A statement released by the PM's Office said on Saturday that Netanyahu "appreciates the fact that Jews and Arabs have opened their homes for victims of the blazes", Xinhua news agency reported.
The rare talk between Israeli and Palestinian leaders came as a string of massive fires have been raging for five days in Israel and its neighbours including the West Bank, Egypt and Lebanon.
Netanyahu and other right-wing leaders on Friday pointed the finger at Israeli Arabs, suggesting they committed "arson-terrorism".
Palestinian leaders in response accused Netanyahu of "inciting" against Israel's Arab minority.
On Sunday, the Palestinian National Authority sent eight firefighting trucks through the Gilboa Mountains to help Israel fight the massive fire in Haifa, which has consumed about 9,880 acres of land and prompted the evacuation of a quarter of the city's population.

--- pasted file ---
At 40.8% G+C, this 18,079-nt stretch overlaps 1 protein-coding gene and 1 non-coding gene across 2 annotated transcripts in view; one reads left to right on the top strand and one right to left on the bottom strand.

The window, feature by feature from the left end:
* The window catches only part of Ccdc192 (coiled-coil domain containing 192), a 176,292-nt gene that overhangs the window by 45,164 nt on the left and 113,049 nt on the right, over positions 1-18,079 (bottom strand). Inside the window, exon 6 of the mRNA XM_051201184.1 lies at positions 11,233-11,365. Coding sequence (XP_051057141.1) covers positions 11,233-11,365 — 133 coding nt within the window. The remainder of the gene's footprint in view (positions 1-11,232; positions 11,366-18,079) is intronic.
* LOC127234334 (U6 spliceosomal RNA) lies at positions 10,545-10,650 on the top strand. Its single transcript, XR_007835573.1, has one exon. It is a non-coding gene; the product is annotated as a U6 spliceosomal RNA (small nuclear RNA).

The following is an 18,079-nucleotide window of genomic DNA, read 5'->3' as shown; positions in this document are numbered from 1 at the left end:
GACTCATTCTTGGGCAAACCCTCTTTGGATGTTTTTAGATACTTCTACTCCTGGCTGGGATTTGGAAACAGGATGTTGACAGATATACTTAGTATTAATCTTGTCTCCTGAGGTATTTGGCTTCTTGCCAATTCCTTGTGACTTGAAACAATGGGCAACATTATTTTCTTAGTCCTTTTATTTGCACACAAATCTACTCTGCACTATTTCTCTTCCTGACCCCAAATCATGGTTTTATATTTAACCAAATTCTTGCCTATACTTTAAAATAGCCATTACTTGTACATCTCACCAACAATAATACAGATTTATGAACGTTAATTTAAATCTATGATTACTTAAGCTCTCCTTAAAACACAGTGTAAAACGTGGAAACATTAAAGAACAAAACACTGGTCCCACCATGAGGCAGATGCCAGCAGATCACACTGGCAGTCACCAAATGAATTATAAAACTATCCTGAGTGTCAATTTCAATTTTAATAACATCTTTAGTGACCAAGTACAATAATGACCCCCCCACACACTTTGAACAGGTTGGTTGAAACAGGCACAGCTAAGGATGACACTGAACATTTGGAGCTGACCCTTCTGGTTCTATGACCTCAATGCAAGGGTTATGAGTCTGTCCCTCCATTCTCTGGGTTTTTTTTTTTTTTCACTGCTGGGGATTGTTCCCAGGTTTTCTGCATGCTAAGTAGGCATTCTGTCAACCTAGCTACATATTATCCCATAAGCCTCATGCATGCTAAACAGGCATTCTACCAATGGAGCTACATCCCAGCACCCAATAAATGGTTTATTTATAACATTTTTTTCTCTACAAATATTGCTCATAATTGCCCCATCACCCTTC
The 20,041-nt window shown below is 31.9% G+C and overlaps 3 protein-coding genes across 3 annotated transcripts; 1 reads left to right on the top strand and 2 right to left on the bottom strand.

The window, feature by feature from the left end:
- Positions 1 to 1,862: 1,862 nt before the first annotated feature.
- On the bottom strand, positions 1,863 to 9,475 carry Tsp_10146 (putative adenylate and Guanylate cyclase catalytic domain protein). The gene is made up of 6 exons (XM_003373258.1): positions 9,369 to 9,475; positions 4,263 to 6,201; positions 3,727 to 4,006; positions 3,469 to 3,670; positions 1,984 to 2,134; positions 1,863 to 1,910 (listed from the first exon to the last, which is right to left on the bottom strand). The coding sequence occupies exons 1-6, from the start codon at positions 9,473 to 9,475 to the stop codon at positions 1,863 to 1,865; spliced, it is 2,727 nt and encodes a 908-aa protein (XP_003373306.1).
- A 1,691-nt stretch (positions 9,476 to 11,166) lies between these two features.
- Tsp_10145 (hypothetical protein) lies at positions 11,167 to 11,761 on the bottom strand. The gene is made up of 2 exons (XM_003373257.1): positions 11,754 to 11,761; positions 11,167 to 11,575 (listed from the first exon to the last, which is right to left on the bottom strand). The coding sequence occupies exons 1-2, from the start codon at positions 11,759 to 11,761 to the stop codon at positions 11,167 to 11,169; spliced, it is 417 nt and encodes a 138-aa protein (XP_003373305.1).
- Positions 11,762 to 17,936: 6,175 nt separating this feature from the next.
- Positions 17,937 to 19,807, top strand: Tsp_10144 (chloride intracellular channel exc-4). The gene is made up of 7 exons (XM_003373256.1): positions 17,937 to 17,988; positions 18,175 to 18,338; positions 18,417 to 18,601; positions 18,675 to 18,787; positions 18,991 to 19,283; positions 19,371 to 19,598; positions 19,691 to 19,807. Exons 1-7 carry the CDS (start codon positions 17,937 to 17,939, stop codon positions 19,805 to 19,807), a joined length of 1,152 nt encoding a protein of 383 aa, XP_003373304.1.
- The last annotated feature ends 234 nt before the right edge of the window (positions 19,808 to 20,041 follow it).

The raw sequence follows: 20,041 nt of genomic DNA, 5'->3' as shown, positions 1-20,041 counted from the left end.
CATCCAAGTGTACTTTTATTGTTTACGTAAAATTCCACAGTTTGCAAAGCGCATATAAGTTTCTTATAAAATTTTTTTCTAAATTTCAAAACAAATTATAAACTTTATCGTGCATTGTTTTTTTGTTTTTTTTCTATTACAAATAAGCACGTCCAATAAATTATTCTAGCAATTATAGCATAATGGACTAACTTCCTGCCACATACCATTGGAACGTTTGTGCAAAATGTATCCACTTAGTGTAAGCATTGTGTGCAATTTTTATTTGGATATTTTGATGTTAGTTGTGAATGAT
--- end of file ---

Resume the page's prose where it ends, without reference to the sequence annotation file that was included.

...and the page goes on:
Overnight between Friday and Saturday, the Palestinians sent two other trucks from Ramallah to help put out a fire in the Jewish West Bank settlement of Halamish, Israeli officials said.
The fire has damaged at least 40 settlement homes and lightly injured four.
Greece, Cyprus, Russia, Croatia, Turkey and Italy have also sent crews and planes to assist Israel in its efforts to fight the fires.
On Saturday afternoon, a Boeing-747 Supertanker, the world's largest firefighting plane, was put to work in an area between Jerusalem and Tel Aviv.
Experts said an unusually dry and windy weather condition has helped stoke the fires that broke out on Tuesday and spread across half of the country.
(This story has not been edited by Business Standard staff and is auto-generated from a syndicated feed.)